I have 6 more small “steaks.” Torn between tossing them to the buzzards and coyotes and cooking them. I think I’m going to simmer them … forever… and make beef barley soup. Thank you for your suggestions. Truly enjoyed your information.

    1. So funny! I can totally relate! I just hate throwing away food if it can be saved…even if it takes 8 hours to get tender lol. Glad you were able to do something with it, and I’m glad I could give you some helpful suggestions. I fall prey to these cheap steaks every few months. It always ends up in the crock pot after the initial disheartening attempt to make them tender and tasty. I have tried everything to tenderize them, but in the end it never works. So crock pot it is…thanks for your feedback!

  3. Somehow, I always end up with some tough steak leftovers. But we came up with a solution years ago, and this is always my “go-to.” Super easy and fast and generally delish! I have made this with steak that was marinated with an orange flavor marinade, a soy marinade, whatever–it doesn’t matter. Here it is:
    * Boil up some pasta.
    * While that is happening:
    * Trim all the fat & grizzle off the meat.
    * Cut into pieces, toss it in the food processor and pulverize!
    * Saute’ it in a generous amount of butter and good olive oil with a substantial amount (4-5 cloves) of minced garlic. (I keep peeled garlic cloves in a bag in my freezer, btw–super easy and always tastes fresh.)
    * Cover thickly with some of your favorite jarred marinara (the meat should still be prominent in the sauce) and heat.
    * Serve over the pasta. Enjoy!
    Good to go (with stuff I normally have in the house) in the time it takes to boil up the pasta, and the beauty of this is that you have a completely different dinner that doesn’t feel like “leftovers”!

    1. Very interesting! This sounds like a great option for my readers. Super inventive idea! Apparently, lots of people end up stuck with tough steak, as I have received more response to this post than any of my others. I went camping a few weeks ago, and over did my whole batch of steak due to super windy conditions. The charcoal just wouldn’t cooperate. I ended up just saving it, bringing it home, and doing my crockpot resolution. Came out super tender and delicious as usual, but I really appreciate having another option! Thanks for sharing.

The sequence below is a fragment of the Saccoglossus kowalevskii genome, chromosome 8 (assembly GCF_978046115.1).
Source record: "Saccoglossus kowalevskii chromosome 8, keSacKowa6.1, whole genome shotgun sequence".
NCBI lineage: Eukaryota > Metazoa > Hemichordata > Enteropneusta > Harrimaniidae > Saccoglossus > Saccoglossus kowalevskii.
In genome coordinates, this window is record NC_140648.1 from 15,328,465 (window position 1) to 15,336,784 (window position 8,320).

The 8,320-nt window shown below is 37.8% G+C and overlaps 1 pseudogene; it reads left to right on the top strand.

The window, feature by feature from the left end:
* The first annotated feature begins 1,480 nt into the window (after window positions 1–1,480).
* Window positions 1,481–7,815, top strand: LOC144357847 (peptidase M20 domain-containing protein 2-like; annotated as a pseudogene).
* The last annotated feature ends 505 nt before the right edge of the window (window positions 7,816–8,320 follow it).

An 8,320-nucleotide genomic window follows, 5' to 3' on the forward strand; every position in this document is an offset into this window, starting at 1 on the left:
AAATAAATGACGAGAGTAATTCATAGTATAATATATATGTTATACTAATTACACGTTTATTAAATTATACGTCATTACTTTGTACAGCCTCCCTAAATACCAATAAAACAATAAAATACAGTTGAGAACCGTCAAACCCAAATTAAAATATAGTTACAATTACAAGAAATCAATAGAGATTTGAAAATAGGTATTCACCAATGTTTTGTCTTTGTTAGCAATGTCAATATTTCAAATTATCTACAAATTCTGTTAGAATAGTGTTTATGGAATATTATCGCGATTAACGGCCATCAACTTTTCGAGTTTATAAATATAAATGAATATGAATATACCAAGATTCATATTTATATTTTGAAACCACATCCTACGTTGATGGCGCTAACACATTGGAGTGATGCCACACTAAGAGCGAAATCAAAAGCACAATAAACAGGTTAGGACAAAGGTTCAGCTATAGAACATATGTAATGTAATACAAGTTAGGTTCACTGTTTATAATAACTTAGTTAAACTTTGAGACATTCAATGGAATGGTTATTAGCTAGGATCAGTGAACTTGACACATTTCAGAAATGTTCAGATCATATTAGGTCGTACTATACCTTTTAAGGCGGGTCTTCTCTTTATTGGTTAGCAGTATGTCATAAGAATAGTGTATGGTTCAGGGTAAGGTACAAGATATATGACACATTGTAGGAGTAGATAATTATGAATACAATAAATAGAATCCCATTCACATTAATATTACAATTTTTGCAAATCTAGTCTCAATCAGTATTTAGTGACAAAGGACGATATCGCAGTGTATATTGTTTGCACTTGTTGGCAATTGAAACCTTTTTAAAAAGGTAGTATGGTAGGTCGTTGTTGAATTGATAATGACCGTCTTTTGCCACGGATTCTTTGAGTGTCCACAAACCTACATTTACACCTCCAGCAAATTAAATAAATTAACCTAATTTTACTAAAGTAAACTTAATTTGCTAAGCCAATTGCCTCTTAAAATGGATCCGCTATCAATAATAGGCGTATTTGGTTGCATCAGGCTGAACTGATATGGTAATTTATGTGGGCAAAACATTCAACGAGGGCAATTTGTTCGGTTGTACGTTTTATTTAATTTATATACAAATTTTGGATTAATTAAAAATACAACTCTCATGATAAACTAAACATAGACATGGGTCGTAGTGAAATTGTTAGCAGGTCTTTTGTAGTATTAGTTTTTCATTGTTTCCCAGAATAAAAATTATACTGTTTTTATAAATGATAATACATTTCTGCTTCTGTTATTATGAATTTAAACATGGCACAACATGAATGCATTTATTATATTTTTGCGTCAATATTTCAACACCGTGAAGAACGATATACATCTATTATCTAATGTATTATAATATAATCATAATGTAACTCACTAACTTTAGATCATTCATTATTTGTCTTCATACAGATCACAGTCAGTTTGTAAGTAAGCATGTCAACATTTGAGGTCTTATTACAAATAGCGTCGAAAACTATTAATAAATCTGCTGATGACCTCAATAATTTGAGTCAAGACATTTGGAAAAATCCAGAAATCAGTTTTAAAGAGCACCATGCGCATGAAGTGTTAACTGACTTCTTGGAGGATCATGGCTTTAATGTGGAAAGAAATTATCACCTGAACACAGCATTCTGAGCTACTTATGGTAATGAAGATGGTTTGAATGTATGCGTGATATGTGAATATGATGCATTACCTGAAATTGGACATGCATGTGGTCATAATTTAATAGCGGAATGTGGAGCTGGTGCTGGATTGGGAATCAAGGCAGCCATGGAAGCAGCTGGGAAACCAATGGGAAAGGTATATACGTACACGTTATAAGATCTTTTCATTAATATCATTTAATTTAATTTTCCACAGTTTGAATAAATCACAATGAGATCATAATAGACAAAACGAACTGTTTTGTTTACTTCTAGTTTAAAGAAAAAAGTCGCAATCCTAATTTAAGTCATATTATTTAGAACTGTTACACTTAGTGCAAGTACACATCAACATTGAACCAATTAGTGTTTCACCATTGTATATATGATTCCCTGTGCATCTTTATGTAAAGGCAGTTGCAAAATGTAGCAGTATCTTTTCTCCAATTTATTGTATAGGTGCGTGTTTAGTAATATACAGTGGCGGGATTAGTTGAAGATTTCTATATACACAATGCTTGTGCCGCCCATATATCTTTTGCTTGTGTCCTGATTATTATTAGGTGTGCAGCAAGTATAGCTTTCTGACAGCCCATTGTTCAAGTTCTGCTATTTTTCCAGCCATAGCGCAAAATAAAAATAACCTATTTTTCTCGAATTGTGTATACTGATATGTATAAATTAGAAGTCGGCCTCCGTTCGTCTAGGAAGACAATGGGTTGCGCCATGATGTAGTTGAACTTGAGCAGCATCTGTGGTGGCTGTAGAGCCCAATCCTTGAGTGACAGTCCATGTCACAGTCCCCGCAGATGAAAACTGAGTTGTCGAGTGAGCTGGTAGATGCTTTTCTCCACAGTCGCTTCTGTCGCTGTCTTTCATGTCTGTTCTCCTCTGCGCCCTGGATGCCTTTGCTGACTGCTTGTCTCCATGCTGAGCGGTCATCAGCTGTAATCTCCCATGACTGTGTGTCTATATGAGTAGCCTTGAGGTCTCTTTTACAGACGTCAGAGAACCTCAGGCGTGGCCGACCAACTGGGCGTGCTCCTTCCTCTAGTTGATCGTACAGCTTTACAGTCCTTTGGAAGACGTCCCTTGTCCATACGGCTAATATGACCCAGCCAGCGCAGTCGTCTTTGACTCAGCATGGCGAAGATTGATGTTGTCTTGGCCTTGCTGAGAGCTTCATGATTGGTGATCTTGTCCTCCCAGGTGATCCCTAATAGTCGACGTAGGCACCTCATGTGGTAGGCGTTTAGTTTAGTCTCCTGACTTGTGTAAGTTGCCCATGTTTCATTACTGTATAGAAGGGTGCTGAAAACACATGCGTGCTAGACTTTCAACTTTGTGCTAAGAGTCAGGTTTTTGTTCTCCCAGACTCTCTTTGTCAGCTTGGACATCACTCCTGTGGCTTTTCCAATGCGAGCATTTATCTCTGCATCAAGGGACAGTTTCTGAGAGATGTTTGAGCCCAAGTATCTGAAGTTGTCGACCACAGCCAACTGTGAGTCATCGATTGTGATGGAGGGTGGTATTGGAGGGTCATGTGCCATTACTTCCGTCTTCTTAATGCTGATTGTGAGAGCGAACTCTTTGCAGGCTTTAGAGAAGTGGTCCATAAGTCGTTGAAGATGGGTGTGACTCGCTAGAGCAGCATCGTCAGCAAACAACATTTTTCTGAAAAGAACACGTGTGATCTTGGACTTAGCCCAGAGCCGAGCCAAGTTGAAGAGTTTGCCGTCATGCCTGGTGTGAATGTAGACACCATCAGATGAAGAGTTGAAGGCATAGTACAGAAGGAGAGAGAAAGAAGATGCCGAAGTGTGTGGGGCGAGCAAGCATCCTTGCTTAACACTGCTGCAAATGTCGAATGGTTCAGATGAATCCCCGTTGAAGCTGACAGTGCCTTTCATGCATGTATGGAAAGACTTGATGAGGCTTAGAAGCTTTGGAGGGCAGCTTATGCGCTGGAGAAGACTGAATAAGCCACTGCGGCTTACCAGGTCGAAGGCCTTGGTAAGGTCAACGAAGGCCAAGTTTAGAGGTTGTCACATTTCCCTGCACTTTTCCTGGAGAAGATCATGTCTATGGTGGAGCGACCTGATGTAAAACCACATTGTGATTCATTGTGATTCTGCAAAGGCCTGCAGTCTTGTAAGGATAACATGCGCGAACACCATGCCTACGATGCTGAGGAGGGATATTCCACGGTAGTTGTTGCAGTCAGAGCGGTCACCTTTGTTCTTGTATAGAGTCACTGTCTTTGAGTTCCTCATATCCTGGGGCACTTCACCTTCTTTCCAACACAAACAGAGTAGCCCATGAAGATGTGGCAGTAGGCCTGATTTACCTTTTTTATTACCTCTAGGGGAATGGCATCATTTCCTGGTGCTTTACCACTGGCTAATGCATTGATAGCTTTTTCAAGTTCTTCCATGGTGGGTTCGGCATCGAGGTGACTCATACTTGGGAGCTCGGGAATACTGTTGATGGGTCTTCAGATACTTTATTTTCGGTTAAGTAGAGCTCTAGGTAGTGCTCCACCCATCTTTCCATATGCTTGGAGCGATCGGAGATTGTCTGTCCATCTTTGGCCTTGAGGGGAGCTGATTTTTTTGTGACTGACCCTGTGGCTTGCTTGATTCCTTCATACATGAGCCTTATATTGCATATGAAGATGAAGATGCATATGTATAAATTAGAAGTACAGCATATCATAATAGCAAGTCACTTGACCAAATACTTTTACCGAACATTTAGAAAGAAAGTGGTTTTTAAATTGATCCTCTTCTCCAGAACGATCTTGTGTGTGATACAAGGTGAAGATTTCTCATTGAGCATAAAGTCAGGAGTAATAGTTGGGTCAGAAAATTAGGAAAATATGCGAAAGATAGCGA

4. I tried this with some expensive ribeye steaks that were too tough when I cooked them on the grill. I did not have red wine vinegar or red wine but I added soy sauce. I use soy sauce when I make a lot of marinades for beef or chicken and this was perfect. The meat fell apart when I was taking it out of the crockpot and I made BBQ sandwiches with it just added the BBQ sauce when I put on the bread, it turned out very good. I have enough meat leftover to put in the freezer to use for sandwiches, tacos, or many other things. Thank you for saving the day with some good steaks!

    1. Awesome! I’m so glad I could help! Your version sounds delicious too. Figuring this kitchen hack out has saved me a few times now. So great when something bad can be turned into something good! Thanks for sharing!

  5. This recipe works, l cut the cubed meat into 1/2′ x 1″ put it in a pressure cooker, added barley, waited til it was hissing, lowered heat for 35 minutes, perfect thick soup. tks.

    1. Interesting twist on my recipe! I like it! Nothing worst than super tough steak…So glad it worked for you. It has actually saved me a couple times now. Thanks so much for sharing. 🙂

  6. This idea is terrific. I followed the recipe all the way except for the extra garlic and I added mushrooms. It was delicious and the steak fell apart. So much better than the tough, chewy stuff we had the night before. I’m going to use the for pot roast in the next week or so. I expect it will be wonderful. Thanks for sharing this online.

    1. I was so excited with this fix for leftover tough steak. I am so glad I could help you out! Thanks for letting me know how it worked out, and for putting your own spin on it. 🙂

  7. I’m going to try the roast idea very soon! My husband grilled three chuck steaks last night, and the best thing about them was the seasoning as they were tougher than shoe leather. Like Jamie, I was in budget mode. I’m going to use your method to try making a shepherd’s pie. Thanks for the ideas!

  8. I tried this today with some very tough leftover steak. OMG….I was pleasantly surprised! I tossed it all in the crock (minus the beer because I didn’t have any) and let it go on High for about 4 1/2 hours. It came out so tender and delicious….I will definitely do this again. Thank you!

    1. Hi there! I am so happy to hear this worked as well for you as it did for me! I was actually just thinking about this delicious recipe yesterday, because I have some leftover steak in my fridge right now. Thanks so much for the comment. Make sure to keep checking back for more interesting and helpful posts.

      1. Lol. I have to say it tasted way better than any stew I have ever had. But ya, the concept is pretty much the same. Thanks!